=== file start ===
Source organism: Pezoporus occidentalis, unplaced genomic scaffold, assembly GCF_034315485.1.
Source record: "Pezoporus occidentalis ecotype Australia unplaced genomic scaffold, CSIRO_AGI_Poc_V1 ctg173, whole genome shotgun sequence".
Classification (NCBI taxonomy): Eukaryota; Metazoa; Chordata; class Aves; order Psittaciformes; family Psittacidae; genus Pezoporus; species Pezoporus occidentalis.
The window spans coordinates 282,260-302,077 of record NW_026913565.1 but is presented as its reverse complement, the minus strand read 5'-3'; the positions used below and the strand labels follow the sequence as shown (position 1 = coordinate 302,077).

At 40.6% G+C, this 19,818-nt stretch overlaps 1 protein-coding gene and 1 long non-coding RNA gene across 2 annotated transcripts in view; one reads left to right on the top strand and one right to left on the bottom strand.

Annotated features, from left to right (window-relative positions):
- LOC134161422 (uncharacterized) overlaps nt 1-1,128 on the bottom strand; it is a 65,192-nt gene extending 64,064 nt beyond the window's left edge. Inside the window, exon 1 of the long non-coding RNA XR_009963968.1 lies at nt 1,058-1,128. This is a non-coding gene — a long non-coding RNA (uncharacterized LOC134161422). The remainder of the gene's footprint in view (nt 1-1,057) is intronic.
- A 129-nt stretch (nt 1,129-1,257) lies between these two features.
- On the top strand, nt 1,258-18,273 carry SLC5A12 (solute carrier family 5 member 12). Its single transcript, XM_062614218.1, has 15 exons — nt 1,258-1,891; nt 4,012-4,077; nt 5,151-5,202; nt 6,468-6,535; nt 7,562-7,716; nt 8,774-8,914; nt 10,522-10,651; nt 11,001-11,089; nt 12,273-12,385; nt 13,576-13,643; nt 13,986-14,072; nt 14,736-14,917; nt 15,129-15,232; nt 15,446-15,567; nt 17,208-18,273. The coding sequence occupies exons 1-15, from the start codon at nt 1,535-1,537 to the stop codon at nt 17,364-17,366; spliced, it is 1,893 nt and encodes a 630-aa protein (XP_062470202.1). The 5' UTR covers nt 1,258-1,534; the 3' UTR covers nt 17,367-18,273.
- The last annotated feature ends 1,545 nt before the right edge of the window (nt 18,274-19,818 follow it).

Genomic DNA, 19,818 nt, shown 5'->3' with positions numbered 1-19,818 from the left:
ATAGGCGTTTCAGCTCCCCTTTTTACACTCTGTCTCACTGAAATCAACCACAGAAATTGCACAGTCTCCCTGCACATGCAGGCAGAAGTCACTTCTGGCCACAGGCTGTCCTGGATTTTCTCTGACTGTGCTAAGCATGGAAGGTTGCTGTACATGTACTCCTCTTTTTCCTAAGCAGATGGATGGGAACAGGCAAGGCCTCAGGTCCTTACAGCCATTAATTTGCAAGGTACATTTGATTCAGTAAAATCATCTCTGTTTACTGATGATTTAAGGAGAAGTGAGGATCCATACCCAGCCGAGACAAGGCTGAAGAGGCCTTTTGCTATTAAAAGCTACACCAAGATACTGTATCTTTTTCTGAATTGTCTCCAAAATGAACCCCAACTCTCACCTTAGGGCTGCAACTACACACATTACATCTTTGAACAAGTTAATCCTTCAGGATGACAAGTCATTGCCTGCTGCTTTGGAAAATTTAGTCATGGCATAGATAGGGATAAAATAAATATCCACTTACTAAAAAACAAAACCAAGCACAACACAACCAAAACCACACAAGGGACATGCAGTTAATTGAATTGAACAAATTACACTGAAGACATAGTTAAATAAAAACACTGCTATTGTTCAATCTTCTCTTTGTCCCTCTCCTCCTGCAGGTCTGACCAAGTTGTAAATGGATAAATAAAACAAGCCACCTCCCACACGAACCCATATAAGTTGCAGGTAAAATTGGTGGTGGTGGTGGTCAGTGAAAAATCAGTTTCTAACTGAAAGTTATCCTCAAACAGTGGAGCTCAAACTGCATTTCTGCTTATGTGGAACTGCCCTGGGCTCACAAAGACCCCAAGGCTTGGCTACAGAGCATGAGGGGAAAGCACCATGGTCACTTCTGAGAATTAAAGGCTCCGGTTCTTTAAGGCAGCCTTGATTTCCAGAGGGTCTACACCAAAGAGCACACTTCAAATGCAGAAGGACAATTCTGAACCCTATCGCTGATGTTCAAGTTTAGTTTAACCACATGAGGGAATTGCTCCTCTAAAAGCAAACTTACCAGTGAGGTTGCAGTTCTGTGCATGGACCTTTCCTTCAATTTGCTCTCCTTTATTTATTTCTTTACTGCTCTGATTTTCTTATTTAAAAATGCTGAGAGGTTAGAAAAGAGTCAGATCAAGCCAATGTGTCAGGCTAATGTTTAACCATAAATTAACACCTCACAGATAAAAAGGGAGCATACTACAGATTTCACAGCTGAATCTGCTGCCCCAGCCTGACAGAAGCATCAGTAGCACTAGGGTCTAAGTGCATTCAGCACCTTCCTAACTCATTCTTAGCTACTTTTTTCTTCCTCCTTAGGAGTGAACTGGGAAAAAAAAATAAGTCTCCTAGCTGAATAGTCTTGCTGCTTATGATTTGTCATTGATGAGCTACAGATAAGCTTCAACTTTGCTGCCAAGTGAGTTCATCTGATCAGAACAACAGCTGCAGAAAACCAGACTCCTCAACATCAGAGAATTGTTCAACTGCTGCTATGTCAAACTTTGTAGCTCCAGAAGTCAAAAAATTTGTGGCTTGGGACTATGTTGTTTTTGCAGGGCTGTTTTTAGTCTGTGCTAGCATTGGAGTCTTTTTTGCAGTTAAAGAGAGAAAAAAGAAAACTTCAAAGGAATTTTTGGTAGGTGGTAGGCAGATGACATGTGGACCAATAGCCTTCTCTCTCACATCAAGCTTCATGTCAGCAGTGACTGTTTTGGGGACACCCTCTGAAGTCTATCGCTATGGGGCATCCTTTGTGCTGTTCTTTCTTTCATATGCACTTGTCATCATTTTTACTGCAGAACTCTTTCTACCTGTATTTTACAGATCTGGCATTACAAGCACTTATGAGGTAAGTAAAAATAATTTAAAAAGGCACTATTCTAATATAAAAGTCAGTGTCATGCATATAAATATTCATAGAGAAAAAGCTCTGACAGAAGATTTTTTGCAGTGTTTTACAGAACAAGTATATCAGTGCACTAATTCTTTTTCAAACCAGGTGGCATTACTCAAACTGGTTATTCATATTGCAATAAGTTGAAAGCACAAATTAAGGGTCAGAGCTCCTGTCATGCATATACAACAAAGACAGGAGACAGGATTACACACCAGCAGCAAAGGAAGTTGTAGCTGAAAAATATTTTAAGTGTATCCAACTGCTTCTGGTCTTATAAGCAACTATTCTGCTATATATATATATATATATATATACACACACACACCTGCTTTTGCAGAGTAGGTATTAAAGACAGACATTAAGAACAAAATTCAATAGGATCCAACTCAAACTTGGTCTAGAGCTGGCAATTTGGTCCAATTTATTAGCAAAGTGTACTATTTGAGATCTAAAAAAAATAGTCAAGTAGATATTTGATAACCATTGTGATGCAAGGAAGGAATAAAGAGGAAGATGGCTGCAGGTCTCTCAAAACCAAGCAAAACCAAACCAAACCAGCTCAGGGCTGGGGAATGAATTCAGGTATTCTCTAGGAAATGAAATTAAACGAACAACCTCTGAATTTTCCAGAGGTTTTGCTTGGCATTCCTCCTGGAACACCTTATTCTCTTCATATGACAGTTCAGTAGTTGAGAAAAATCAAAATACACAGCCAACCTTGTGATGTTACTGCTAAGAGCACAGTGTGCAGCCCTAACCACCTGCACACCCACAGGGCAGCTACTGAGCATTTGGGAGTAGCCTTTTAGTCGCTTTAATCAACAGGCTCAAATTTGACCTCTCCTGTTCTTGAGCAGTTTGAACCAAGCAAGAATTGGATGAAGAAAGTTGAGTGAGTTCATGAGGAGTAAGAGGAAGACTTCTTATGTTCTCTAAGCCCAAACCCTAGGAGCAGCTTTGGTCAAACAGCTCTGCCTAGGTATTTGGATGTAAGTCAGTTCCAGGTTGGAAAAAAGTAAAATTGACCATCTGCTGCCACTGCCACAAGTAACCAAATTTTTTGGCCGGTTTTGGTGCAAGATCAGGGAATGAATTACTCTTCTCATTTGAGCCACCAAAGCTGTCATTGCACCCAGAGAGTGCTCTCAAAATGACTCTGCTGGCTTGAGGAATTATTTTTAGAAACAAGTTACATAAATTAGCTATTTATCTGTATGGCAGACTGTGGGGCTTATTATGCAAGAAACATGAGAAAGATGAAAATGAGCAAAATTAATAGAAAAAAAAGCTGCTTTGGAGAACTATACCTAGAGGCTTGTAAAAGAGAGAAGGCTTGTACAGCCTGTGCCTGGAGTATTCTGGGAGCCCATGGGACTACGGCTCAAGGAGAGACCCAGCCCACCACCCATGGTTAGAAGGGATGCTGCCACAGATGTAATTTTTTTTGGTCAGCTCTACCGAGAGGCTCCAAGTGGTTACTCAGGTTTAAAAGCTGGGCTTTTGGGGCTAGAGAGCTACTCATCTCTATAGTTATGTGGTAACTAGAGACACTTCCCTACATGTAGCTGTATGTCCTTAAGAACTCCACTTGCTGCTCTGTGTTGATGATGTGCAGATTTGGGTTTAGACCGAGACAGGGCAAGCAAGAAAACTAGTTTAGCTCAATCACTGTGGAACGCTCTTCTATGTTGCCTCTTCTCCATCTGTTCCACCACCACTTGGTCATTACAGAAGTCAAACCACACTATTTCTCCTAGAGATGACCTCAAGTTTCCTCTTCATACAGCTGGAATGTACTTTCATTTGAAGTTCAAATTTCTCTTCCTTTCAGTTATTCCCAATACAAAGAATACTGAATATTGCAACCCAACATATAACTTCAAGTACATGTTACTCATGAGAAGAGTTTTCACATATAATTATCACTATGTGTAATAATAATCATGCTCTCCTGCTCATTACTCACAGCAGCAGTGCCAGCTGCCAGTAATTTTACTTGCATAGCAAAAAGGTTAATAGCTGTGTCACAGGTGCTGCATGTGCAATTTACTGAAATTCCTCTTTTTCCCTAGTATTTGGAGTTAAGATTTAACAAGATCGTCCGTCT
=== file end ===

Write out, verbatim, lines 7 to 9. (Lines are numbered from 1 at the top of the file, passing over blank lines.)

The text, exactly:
- LOC134161422 (uncharacterized) overlaps nt 1-1,128 on the bottom strand; it is a 65,192-nt gene extending 64,064 nt beyond the window's left edge. Inside the window, exon 1 of the long non-coding RNA XR_009963968.1 lies at nt 1,058-1,128. This is a non-coding gene — a long non-coding RNA (uncharacterized LOC134161422). The remainder of the gene's footprint in view (nt 1-1,057) is intronic.
- A 129-nt stretch (nt 1,129-1,257) lies between these two features.
- On the top strand, nt 1,258-18,273 carry SLC5A12 (solute carrier family 5 member 12). Its single transcript, XM_062614218.1, has 15 exons — nt 1,258-1,891; nt 4,012-4,077; nt 5,151-5,202; nt 6,468-6,535; nt 7,562-7,716; nt 8,774-8,914; nt 10,522-10,651; nt 11,001-11,089; nt 12,273-12,385; nt 13,576-13,643; nt 13,986-14,072; nt 14,736-14,917; nt 15,129-15,232; nt 15,446-15,567; nt 17,208-18,273. The coding sequence occupies exons 1-15, from the start codon at nt 1,535-1,537 to the stop codon at nt 17,364-17,366; spliced, it is 1,893 nt and encodes a 630-aa protein (XP_062470202.1). The 5' UTR covers nt 1,258-1,534; the 3' UTR covers nt 17,367-18,273.